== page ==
View Full Version : Does aluminum require AC or DC for welding?

05-26-2010, 09:14 PM
I know that on TIG, AC is used for aluminum because the polarity reversal is suppose to help clean the surface. I'm not very clear on the mechanism but that's what I've read.

I've noticed that Lincoln Electric MIG welders uses DC for welding aluminum.

Can someone explain why DC is used for MIG while AC is used for TIG, in the case of welding aluminum?

05-26-2010, 09:39 PM
Mig is a completely different creature. Nothing is the same, current, gasses, etc.

I have never been a fan of aluminum Mig welding. The lower end machines will do it, but not well. I have only seen in recent years a couple high end Miller machines that do a good job with aluminum Mig, but they are $8,000 welders. They better be able to weld Aluminum, steel, the crack of dawn, and make me coffee and breakfast while they are doing it.:D

We do a lot of welding here, but Tig is king followed by Stick. Mig is for sheet metal and some other light non critical work. We only weld Aluminum with Tig.

05-26-2010, 11:08 PM
Aluminum is generally TIG'd with AC but can be TIG'd with DC using helium and a fair sized machine.

05-26-2010, 11:18 PM
Yup, you can TIG (GTAW) weld aluminum with DCEN... Depends on what you are welding and with what you are welding, the consumables.. JR

05-27-2010, 12:01 AM
You can easily weld aluminum with MIG if you have enough power (in general, at least, a 185 Amp machine) and a spool gun. You can do it without a spool gun too, but it'll be a headache.

Doc Nickel
05-27-2010, 12:12 AM
For aluminum, as noted, with a TIG the AC "back and forth" cycle helps blow oxides off the weld pool. With a MIG, the same basic idea is produced by the "make and break" cycle as the MIG wire contacts the work, melts, breaks contact, makes contact again, melts, breaks contact, etc.

Aluminum has been MIG welded with great success for many years, and it doesn't take a particularly impressive machine to do so. It takes a somewhat specific kind of machine (constant current, I believe) but like all welding processes these days, advancements in technology have brought the "exotic" machinery- like TIG and spoolgun MIG- closer to home-shop affordable.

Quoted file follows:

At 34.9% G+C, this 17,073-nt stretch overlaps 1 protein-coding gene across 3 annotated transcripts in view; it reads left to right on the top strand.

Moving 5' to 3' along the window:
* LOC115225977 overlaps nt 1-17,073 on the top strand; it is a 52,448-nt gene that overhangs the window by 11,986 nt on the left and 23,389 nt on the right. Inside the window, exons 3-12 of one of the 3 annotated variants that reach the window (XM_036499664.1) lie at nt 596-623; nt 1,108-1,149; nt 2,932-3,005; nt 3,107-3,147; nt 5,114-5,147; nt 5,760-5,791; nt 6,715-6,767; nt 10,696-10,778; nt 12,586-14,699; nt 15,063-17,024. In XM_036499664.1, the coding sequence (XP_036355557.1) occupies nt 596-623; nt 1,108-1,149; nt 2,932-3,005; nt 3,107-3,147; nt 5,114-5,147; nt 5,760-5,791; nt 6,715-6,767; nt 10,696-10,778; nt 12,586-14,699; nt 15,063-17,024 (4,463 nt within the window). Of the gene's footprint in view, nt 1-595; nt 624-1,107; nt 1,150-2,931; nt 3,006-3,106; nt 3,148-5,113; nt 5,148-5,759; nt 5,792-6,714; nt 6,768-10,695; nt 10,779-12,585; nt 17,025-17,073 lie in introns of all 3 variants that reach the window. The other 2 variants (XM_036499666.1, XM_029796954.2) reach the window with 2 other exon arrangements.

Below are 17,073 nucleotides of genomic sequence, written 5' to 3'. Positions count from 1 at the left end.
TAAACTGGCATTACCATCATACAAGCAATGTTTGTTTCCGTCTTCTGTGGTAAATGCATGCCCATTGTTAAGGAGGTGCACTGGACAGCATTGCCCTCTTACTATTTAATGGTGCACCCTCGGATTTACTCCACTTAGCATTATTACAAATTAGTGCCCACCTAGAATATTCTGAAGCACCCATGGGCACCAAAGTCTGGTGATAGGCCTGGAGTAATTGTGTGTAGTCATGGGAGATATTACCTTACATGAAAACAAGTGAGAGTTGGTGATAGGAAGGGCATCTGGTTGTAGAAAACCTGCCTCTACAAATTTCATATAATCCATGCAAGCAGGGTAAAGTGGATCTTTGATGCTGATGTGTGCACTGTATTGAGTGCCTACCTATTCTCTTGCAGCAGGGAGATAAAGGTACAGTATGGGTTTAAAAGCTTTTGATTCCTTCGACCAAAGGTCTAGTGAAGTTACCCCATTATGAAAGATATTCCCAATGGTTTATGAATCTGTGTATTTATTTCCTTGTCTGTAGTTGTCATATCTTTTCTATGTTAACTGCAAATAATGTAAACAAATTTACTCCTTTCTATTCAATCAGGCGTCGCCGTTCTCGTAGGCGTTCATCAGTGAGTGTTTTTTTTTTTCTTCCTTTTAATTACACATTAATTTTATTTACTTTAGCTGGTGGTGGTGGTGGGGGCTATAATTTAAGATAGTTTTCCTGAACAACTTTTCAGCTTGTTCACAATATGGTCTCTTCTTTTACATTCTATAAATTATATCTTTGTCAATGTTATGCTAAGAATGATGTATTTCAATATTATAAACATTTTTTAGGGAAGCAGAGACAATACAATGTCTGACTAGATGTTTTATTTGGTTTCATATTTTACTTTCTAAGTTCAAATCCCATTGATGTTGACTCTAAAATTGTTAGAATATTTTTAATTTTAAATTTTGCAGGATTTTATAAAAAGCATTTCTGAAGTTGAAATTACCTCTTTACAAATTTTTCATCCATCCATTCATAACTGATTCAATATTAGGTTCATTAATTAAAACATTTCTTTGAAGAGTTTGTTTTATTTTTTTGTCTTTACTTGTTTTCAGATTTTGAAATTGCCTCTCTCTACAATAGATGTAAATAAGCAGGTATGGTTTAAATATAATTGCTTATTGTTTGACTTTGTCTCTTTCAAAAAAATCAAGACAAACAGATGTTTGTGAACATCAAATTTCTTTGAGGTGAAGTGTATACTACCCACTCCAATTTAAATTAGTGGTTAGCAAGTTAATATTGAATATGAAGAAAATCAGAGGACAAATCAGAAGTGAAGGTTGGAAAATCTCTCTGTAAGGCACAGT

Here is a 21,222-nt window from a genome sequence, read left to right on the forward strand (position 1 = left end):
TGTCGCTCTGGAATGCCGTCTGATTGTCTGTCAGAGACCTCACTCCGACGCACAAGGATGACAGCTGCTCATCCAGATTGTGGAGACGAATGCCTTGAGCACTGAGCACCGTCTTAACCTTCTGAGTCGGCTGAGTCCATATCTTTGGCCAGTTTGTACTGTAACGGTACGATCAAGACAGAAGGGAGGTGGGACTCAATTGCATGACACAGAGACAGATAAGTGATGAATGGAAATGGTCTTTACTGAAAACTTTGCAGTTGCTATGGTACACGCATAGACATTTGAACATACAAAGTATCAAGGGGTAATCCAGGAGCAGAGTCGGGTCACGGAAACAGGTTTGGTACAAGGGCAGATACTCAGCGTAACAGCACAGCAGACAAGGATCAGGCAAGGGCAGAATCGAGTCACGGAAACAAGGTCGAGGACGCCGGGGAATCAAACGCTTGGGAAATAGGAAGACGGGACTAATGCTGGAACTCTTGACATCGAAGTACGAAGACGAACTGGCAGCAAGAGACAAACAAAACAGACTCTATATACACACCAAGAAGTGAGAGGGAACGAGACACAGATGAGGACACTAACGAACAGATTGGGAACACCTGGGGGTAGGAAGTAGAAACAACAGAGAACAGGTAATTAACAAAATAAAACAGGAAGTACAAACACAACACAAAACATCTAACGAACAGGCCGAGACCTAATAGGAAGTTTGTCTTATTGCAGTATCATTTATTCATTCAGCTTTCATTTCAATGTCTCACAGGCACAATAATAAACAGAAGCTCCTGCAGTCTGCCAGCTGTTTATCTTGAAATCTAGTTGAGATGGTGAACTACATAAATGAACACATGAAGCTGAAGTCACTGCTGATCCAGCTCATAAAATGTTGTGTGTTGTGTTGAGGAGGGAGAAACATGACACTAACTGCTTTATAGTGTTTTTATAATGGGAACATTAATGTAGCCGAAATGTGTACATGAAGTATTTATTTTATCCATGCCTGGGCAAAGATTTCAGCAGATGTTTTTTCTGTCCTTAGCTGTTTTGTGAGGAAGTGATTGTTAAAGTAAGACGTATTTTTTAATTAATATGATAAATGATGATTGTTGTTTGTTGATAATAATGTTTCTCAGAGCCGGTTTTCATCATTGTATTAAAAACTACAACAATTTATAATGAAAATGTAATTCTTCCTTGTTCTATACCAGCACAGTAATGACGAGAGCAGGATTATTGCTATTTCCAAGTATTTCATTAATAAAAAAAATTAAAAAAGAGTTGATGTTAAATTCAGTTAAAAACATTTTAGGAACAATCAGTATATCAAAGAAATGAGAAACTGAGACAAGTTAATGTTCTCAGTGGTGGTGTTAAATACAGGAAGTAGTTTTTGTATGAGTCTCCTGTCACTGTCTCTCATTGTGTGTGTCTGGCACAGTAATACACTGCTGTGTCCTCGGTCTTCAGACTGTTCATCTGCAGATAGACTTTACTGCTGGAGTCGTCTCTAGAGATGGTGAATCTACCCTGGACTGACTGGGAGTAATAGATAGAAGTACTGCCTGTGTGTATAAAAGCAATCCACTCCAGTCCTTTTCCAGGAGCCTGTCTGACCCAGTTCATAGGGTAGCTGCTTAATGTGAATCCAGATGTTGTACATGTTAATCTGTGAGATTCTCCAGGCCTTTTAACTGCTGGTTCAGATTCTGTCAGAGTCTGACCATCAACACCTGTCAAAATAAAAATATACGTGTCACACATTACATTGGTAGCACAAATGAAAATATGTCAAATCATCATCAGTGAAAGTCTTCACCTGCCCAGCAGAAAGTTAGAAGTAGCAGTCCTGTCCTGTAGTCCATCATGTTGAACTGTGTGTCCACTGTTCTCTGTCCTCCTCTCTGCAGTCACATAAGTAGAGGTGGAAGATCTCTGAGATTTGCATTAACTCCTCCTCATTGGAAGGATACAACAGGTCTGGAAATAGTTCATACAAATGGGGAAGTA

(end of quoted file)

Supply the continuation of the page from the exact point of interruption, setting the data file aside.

On the other hand, I don't recommend the little 110V "box store special" MIGs for aluminum- then again, I don't necessarily recommend them for welding steel, either, after having used them extensively for many years before finally buying a "real" MIG...


05-27-2010, 12:24 AM
Aluminum has been MIG welded with great success for many years, and it doesn't take a particularly impressive machine to do so. It takes a somewhat specific kind of machine (constant current, I believe) Just a regular MIG machine (constant voltage).

05-27-2010, 01:30 AM
Aluminum mig is a hot process. Usually you are in a spray arc and that dumps a lot of heat into the gun. My nozzles often turn black welding aluminum. Aluminum is one of the only processes that actually benefit from pulse mig. With a good pulse mode you can get a bead that looks like a tig weld.

Doc Nickel
05-27-2010, 01:46 AM
Just a regular MIG machine (constant voltage).

-I knew it was one of the two. :D


05-27-2010, 02:10 AM





05-27-2010, 03:13 AM
Back in the mid eighties, we built a robotic cell to weld Bradley Fighting Vehicle turrets; it used 450A at about 30V DC Al wirefeed, w/ a push-pull setup. Very impressive big blue Miller welders....

- Bart

Machinist Wannabe
05-27-2010, 03:39 AM
Just a little extra input. If you use a mixture of 50%Argon and 50%Helium
instead of plain Argon for shielding gas you will get better results (better
spray transfer, also good for thicker material).

(Don,t let my user name missguide you. I may not be a machinist but I
know a thing or two on welding)

05-27-2010, 07:25 AM